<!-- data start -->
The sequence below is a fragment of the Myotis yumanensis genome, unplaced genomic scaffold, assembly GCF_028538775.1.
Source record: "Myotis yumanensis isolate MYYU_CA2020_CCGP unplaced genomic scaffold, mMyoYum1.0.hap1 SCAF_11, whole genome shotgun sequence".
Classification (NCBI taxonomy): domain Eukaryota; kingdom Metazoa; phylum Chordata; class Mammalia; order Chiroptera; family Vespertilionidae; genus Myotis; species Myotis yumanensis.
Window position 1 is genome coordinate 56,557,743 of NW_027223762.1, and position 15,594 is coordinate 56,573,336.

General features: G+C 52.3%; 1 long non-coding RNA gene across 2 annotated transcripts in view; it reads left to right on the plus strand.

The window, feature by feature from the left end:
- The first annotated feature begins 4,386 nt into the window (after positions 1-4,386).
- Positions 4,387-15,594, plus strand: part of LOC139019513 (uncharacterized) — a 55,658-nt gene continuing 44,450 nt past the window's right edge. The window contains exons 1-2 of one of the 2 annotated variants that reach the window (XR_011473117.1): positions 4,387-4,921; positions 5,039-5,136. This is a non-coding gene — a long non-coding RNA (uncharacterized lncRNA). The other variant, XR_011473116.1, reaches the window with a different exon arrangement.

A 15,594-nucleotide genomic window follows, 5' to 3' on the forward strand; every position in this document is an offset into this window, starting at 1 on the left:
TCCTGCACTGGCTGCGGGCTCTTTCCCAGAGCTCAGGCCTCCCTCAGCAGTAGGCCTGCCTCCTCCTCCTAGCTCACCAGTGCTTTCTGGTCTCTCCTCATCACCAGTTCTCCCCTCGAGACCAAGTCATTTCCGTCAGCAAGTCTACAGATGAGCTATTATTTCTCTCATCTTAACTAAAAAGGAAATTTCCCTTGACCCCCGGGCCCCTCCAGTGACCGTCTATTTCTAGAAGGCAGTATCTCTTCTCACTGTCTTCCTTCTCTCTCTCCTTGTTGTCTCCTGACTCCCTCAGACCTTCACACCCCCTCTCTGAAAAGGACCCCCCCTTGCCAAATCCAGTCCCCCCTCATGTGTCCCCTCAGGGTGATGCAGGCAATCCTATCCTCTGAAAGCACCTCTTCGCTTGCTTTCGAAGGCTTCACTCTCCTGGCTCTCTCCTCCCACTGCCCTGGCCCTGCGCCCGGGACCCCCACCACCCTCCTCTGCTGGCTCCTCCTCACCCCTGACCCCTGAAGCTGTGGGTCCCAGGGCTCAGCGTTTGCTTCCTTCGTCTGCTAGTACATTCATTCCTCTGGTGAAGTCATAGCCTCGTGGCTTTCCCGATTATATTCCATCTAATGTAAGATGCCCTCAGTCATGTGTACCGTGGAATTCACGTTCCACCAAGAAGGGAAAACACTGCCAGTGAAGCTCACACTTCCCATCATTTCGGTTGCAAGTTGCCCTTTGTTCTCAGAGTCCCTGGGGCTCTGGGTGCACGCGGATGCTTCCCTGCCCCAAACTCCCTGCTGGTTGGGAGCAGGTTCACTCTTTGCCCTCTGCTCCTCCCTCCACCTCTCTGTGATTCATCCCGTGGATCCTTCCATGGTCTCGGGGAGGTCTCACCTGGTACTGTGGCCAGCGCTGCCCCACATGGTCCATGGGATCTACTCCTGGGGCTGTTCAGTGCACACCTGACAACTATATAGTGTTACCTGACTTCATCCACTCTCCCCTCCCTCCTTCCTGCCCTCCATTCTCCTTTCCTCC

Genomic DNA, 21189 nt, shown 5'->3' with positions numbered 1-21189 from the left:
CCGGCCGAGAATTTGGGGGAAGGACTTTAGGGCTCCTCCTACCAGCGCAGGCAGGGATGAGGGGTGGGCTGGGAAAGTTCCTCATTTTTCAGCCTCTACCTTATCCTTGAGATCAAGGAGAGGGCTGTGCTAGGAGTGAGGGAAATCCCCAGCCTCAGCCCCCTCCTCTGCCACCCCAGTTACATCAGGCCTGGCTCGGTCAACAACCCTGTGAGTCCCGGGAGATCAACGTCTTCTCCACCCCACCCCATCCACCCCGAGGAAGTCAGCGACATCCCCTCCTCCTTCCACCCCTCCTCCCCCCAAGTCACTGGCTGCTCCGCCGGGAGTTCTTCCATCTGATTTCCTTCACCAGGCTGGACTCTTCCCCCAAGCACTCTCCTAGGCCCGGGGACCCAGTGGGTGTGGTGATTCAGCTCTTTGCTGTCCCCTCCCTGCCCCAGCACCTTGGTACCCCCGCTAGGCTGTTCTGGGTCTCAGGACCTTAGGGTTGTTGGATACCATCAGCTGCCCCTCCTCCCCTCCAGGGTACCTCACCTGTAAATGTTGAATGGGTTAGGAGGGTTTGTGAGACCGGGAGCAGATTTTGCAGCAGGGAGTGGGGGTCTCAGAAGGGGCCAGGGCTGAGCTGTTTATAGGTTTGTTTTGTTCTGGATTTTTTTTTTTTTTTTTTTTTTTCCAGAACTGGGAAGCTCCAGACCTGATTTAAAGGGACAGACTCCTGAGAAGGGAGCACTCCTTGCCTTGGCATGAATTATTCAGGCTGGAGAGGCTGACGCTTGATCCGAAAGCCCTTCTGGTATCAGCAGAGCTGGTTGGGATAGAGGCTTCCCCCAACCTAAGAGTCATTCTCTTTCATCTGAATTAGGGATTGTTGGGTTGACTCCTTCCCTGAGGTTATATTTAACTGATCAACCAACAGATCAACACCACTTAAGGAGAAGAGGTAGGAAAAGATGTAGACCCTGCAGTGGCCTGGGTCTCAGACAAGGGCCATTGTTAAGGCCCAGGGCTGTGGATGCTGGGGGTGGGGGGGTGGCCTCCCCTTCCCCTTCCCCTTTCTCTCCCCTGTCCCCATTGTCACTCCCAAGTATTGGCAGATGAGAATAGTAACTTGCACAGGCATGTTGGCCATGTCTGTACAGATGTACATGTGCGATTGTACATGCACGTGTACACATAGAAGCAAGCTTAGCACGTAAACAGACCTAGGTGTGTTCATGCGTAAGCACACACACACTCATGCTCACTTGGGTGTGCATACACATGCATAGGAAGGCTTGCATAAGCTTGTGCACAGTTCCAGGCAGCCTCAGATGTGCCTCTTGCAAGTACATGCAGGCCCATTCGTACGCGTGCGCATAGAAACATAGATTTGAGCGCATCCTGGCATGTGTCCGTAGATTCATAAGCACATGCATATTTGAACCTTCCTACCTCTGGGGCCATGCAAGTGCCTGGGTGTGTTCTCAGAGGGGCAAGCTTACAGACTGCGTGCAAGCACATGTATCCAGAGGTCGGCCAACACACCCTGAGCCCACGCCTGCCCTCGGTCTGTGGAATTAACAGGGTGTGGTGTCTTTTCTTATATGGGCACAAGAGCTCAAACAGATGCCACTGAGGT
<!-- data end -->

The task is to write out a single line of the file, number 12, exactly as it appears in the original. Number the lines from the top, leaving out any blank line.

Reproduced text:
CCGGCCGAGAATTTGGGGGAAGGACTTTAGGGCTCCTCCTACCAGCGCAGGCAGGGATGAGGGGTGGGCTGGGAAAGTTCCTCATTTTTCAGCCTCTACCTTATCCTTGAGATCAAGGAGAGGGCTGTGCTAGGAGTGAGGGAAATCCCCAGCCTCAGCCCCCTCCTCTGCCACCCCAGTTACATCAGGCCTGGCTCGGTCAACAACCCTGTGAGTCCCGGGAGATCAACGTCTTCTCCACCCCACCCCATCCACCCCGAGGAAGTCAGCGACATCCCCTCCTCCTTCCACCCCTCCTCCCCCCAAGTCACTGGCTGCTCCGCCGGGAGTTCTTCCATCTGATTTCCTTCACCAGGCTGGACTCTTCCCCCAAGCACTCTCCTAGGCCCGGGGACCCAGTGGGTGTGGTGATTCAGCTCTTTGCTGTCCCCTCCCTGCCCCAGCACCTTGGTACCCCCGCTAGGCTGTTCTGGGTCTCAGGACCTTAGGGTTGTTGGATACCATCAGCTGCCCCTCCTCCCCTCCAGGGTACCTCACCTGTAAATGTTGAATGGGTTAGGAGGGTTTGTGAGACCGGGAGCAGATTTTGCAGCAGGGAGTGGGGGTCTCAGAAGGGGCCAGGGCTGAGCTGTTTATAGGTTTGTTTTGTTCTGGATTTTTTTTTTTTTTTTTTTTTTTCCAGAACTGGGAAGCTCCAGACCTGATTTAAAGGGACAGACTCCTGAGAAGGGAGCACTCCTTGCCTTGGCATGAATTATTCAGGCTGGAGAGGCTGACGCTTGATCCGAAAGCCCTTCTGGTATCAGCAGAGCTGGTTGGGATAGAGGCTTCCCCCAACCTAAGAGTCATTCTCTTTCATCTGAATTAGGGATTGTTGGGTTGACTCCTTCCCTGAGGTTATATTTAACTGATCAACCAACAGATCAACACCACTTAAGGAGAAGAGGTAGGAAAAGATGTAGACCCTGCAGTGGCCTGGGTCTCAGACAAGGGCCATTGTTAAGGCCCAGGGCTGTGGATGCTGGGGGTGGGGGGGTGGCCTCCCCTTCCCCTTCCCCTTTCTCTCCCCTGTCCCCATTGTCACTCCCAAGTATTGGCAGATGAGAATAGTAACTTGCACAGGCATGTTGGCCATGTCTGTACAGATGTACATGTGCGATTGTACATGCACGTGTACACATAGAAGCAAGCTTAGCACGTAAACAGACCTAGGTGTGTTCATGCGTAAGCACACACACACTCATGCTCACTTGGGTGTGCATACACATGCATAGGAAGGCTTGCATAAGCTTGTGCACAGTTCCAGGCAGCCTCAGATGTGCCTCTTGCAAGTACATGCAGGCCCATTCGTACGCGTGCGCATAGAAACATAGATTTGAGCGCATCCTGGCATGTGTCCGTAGATTCATAAGCACATGCATATTTGAACCTTCCTACCTCTGGGGCCATGCAAGTGCCTGGGTGTGTTCTCAGAGGGGCAAGCTTACAGACTGCGTGCAAGCACATGTATCCAGAGGTCGGCCAACACACCCTGAGCCCACGCCTGCCCTCGGTCTGTGGAATTAACAGGGTGTGGTGTCTTTTCTTATATGGGCACAAGAGCTCAAACAGATGCCACTGAGGT